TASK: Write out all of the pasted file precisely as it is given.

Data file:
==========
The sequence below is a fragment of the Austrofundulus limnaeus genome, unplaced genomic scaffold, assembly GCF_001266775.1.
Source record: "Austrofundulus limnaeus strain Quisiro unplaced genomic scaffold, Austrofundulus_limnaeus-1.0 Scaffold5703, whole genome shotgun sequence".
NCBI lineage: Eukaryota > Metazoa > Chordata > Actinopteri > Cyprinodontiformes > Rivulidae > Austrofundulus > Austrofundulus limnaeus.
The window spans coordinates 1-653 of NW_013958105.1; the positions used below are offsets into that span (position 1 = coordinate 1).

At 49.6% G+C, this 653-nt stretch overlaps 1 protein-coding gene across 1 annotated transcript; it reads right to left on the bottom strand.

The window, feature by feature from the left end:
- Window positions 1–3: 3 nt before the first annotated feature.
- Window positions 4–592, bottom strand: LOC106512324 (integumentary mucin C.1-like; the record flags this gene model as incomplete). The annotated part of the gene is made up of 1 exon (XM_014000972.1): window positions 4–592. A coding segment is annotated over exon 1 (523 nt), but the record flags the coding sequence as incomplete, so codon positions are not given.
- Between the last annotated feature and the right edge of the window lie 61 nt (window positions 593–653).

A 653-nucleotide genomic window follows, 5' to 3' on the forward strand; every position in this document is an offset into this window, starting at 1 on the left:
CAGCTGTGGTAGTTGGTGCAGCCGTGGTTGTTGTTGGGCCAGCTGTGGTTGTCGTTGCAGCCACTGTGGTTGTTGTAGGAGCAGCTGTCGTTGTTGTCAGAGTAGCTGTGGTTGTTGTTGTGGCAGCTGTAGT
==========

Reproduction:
The sequence below is a fragment of the Austrofundulus limnaeus genome, unplaced genomic scaffold, assembly GCF_001266775.1.
Source record: "Austrofundulus limnaeus strain Quisiro unplaced genomic scaffold, Austrofundulus_limnaeus-1.0 Scaffold5703, whole genome shotgun sequence".
NCBI lineage: Eukaryota > Metazoa > Chordata > Actinopteri > Cyprinodontiformes > Rivulidae > Austrofundulus > Austrofundulus limnaeus.
The window spans coordinates 1-653 of NW_013958105.1; the positions used below are offsets into that span (position 1 = coordinate 1).

At 49.6% G+C, this 653-nt stretch overlaps 1 protein-coding gene across 1 annotated transcript; it reads right to left on the bottom strand.

The window, feature by feature from the left end:
- Window positions 1–3: 3 nt before the first annotated feature.
- Window positions 4–592, bottom strand: LOC106512324 (integumentary mucin C.1-like; the record flags this gene model as incomplete). The annotated part of the gene is made up of 1 exon (XM_014000972.1): window positions 4–592. A coding segment is annotated over exon 1 (523 nt), but the record flags the coding sequence as incomplete, so codon positions are not given.
- Between the last annotated feature and the right edge of the window lie 61 nt (window positions 593–653).

A 653-nucleotide genomic window follows, 5' to 3' on the forward strand; every position in this document is an offset into this window, starting at 1 on the left:
CAGCTGTGGTAGTTGGTGCAGCCGTGGTTGTTGTTGGGCCAGCTGTGGTTGTCGTTGCAGCCACTGTGGTTGTTGTAGGAGCAGCTGTCGTTGTTGTCAGAGTAGCTGTGGTTGTTGTTGTGGCAGCTGTAGT